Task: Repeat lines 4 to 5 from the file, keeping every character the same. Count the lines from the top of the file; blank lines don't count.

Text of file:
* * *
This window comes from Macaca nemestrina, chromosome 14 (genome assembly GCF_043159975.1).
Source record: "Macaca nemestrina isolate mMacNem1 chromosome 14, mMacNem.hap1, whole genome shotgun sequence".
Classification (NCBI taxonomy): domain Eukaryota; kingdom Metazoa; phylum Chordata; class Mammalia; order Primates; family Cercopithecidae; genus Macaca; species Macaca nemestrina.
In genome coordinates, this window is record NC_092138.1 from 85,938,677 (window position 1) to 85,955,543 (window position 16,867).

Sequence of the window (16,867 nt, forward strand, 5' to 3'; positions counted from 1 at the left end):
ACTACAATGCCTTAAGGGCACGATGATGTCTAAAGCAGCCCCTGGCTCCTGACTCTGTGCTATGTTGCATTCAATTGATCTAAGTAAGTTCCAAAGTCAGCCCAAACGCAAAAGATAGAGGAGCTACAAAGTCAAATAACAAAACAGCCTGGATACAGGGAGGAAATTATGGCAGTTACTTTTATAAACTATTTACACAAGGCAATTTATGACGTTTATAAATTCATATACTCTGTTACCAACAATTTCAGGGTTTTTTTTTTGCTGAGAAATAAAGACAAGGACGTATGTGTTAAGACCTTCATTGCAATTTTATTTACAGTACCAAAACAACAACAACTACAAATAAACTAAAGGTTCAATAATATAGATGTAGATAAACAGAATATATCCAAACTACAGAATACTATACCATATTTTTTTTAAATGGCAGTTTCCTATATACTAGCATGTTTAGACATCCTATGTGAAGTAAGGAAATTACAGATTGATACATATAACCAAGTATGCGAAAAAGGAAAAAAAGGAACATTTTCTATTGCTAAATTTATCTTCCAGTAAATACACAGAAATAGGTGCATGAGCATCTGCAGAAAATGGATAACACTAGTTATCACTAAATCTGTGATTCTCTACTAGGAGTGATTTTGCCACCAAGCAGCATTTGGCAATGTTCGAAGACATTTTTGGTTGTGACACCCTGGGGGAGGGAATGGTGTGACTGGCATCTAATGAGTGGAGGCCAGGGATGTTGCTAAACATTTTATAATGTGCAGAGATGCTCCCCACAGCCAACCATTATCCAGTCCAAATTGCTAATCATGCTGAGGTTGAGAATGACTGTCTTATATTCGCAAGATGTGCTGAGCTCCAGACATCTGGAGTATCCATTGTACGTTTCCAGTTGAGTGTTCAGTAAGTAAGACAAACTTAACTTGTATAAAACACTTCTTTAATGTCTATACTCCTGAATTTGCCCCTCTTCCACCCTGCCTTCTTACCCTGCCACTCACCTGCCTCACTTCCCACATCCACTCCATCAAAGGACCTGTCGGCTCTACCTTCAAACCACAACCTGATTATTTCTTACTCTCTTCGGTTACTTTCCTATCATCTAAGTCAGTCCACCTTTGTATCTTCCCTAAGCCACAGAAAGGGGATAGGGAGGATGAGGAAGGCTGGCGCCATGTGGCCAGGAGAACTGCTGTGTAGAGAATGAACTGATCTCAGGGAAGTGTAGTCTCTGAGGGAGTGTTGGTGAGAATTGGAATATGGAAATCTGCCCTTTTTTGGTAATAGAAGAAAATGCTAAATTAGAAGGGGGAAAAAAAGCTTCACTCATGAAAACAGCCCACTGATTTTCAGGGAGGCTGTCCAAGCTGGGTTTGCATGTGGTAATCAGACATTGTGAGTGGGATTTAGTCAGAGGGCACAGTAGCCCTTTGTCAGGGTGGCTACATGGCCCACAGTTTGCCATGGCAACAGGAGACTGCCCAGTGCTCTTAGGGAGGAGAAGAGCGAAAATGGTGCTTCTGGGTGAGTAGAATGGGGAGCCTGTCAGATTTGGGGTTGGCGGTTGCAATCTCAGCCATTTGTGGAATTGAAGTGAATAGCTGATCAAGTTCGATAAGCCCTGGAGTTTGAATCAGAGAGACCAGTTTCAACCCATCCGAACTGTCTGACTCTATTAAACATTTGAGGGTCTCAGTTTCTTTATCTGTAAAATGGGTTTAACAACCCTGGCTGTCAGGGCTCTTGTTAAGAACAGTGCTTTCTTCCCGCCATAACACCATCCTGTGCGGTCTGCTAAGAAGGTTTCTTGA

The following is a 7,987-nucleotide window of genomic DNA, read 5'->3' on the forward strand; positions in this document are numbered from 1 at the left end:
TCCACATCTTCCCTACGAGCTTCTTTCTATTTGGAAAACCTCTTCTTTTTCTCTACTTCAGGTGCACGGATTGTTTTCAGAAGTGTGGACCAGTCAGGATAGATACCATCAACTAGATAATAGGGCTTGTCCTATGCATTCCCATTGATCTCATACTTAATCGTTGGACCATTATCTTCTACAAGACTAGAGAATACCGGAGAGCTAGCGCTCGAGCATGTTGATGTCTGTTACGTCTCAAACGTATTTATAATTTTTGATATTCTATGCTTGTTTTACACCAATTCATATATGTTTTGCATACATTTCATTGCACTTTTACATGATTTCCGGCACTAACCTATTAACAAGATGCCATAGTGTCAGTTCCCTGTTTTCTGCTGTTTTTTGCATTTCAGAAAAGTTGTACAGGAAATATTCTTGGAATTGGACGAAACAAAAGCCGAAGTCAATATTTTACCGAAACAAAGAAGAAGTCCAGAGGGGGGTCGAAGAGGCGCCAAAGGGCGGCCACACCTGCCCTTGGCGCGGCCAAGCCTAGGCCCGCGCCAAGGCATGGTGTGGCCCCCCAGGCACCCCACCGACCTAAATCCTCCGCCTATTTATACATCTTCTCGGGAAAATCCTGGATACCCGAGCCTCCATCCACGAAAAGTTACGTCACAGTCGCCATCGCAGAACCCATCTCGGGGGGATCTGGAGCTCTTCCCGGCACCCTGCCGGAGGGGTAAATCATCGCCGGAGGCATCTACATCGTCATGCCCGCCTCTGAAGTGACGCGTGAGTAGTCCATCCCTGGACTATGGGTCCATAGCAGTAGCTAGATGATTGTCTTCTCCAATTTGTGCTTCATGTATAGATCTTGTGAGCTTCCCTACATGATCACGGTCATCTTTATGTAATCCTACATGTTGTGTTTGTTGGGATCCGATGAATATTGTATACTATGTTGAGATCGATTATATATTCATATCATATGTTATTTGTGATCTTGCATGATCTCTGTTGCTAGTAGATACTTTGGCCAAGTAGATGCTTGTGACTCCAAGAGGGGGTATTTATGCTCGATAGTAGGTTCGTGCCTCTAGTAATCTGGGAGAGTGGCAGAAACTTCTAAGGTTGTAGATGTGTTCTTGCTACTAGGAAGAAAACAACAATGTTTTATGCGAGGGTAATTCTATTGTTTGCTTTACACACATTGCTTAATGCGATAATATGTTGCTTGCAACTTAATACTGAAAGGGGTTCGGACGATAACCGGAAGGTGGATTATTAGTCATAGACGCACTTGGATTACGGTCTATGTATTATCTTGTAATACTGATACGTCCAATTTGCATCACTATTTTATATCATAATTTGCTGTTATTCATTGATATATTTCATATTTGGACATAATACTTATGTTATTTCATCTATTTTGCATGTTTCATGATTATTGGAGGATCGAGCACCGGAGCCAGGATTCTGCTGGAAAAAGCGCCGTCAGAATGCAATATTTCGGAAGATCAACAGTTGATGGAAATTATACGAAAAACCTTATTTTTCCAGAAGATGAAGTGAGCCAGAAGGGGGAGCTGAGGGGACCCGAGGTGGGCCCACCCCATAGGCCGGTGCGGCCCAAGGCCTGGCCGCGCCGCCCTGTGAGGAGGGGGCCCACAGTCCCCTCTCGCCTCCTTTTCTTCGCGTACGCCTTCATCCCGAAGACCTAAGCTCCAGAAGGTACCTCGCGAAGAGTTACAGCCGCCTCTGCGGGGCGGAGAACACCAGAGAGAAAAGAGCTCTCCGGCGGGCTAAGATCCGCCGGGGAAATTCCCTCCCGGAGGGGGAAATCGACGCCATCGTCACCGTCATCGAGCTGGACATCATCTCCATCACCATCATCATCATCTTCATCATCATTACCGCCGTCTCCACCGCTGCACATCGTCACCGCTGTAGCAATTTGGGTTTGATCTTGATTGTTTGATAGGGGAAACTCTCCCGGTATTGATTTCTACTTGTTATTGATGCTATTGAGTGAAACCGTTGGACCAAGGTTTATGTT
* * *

In genome coordinates, this window is record NC_092138.1 from 85,938,677 (window position 1) to 85,955,543 (window position 16,867).

Sequence of the window (16,867 nt, forward strand, 5' to 3'; positions counted from 1 at the left end):